6. The shock-proof mount according to claim 5 wherein said tongue means comprises a pair of tongues secured 5 to one end of said body portion as a horizontal extension thereof.

7. The shock-proof mount according to claim 6 wherein said second resilient block means includes two apertures and a metal bushing in each aperture in order to facilitate easy insertion and prevent undue wear of said tongues therein.

8. The shock-proof mount according to claim 7 wherein a coil spring provided within said locking block second References Cited UNITED STATES PATENTS Schall 33-50 Dillon 3350 Staubach 33-50 Osborn 3350 Pitchford 3350 bore produces the resilient in-an-out movement of said 10 SAMUEL S. MATTHEWS, Primary Examiner rod therein.

Patent Citations
Cited PatentFiling datePublication dateApplicantTitle
US2580246 *Sep 30, 1948Dec 25, 1951Robert D SchallDetachable mount for telescopes
US2836895 *Dec 13, 1955Jun 3, 1958Dillon Ernesto PTelescopic sight mount for fire arms
US2942346 *Feb 18, 1958Jun 28, 1960Ernst Leitz Canada LtdGun telescope mounting
US3205580 *Nov 4, 1963Sep 14, 1965Bausch & LombAnti-shock gun telescope mounting
US3374544 *Sep 16, 1966Mar 26, 1968Bausch & LombFront gun telescope mount
Referenced by
Citing PatentFiling datePublication dateApplicantTitle
US4367606 *Oct 6, 1980Jan 11, 1983Bechtel Daniel LMount for rifle telescope sight
US4905396 *Jan 11, 1989Mar 6, 1990Bechtel Daniel LMethod and apparatus for mounting an auxiliary sighting aid on a firearm
US5425191 *Dec 6, 1993Jun 20, 1995Utec B.V.Gun sight mounts
US6237463Jun 14, 1999May 29, 2001Honeywell Inc.Isolation system mount for mounting sensitive electronic equipment to non-recoiled artillery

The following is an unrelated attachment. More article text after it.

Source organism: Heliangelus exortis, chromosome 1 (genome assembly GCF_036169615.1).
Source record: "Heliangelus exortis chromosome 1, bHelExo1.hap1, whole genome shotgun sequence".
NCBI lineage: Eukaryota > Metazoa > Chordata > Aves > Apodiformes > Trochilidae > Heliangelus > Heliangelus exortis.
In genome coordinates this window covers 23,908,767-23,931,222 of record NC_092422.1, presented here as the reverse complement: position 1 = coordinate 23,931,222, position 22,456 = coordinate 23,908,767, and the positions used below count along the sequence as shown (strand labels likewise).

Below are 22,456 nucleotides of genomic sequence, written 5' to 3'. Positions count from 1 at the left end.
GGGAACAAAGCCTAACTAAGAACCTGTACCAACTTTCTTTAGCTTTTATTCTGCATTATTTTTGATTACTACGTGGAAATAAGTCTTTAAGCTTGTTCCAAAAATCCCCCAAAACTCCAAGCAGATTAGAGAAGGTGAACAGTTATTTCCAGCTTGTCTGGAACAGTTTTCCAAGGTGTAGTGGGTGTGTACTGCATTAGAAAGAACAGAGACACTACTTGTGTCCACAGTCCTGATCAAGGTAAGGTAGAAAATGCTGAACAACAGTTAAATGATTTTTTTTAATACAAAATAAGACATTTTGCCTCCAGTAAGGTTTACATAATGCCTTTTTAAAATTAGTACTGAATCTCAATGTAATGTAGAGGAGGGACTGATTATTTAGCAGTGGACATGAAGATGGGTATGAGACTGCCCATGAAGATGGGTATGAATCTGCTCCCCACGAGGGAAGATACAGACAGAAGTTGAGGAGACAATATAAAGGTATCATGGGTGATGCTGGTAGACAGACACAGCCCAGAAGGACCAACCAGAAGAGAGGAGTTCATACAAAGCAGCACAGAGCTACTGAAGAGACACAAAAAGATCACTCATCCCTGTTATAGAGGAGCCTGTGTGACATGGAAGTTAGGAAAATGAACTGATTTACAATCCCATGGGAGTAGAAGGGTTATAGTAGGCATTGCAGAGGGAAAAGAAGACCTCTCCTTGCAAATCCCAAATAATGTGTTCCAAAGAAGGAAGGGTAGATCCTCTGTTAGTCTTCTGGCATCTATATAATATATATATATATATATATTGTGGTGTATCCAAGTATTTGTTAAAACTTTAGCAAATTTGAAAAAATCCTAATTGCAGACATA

US6678988Jul 23, 2002Jan 20, 2004Cape Aerospace, Llc.Recoil dampening device for gun sight
US7506643Jun 30, 2006Mar 24, 2009Larry HolmbergCrossbow device mount
US7574824Jan 6, 2006Aug 18, 2009Larry HolmbergDevice mount for a firearm
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US7971384 *Jan 12, 2009Jul 5, 2011Lippard Karl CInterchangeable scope mount
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US8567382 *Jan 12, 2011Oct 29, 2013Klint M. KingsburyBow stabilizer with integrated adjustable accessory mounting rails
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US8717497Oct 12, 2011May 6, 2014Larry HolmbergCamera for mounting
US8839776 *Oct 29, 2013Sep 23, 2014Klint M. KingsburyBow stabilizer with integrated adjustable accessory mounting rails
US20110168151 *Jan 12, 2011Jul 14, 2011Kingsbury Klint MBow Stabilizer with Integrated Adjustable Accessory Mounting Rails
US20140216433 *Oct 29, 2013Aug 7, 2014Klint M. KingsburyBow stabilizer with integrated adjustable accessory mounting rails
WO2000079209A2 *Jun 14, 2000Dec 28, 2000Honeywell IncIsolation system mount for mounting sensitive electronic equipment to non-recoiled artillery
Classifications
U.S. Classification42/127, 42/124
International ClassificationF41G1/387, F41G1/00
Cooperative ClassificationF41G11/002
European ClassificationF41G11/00B2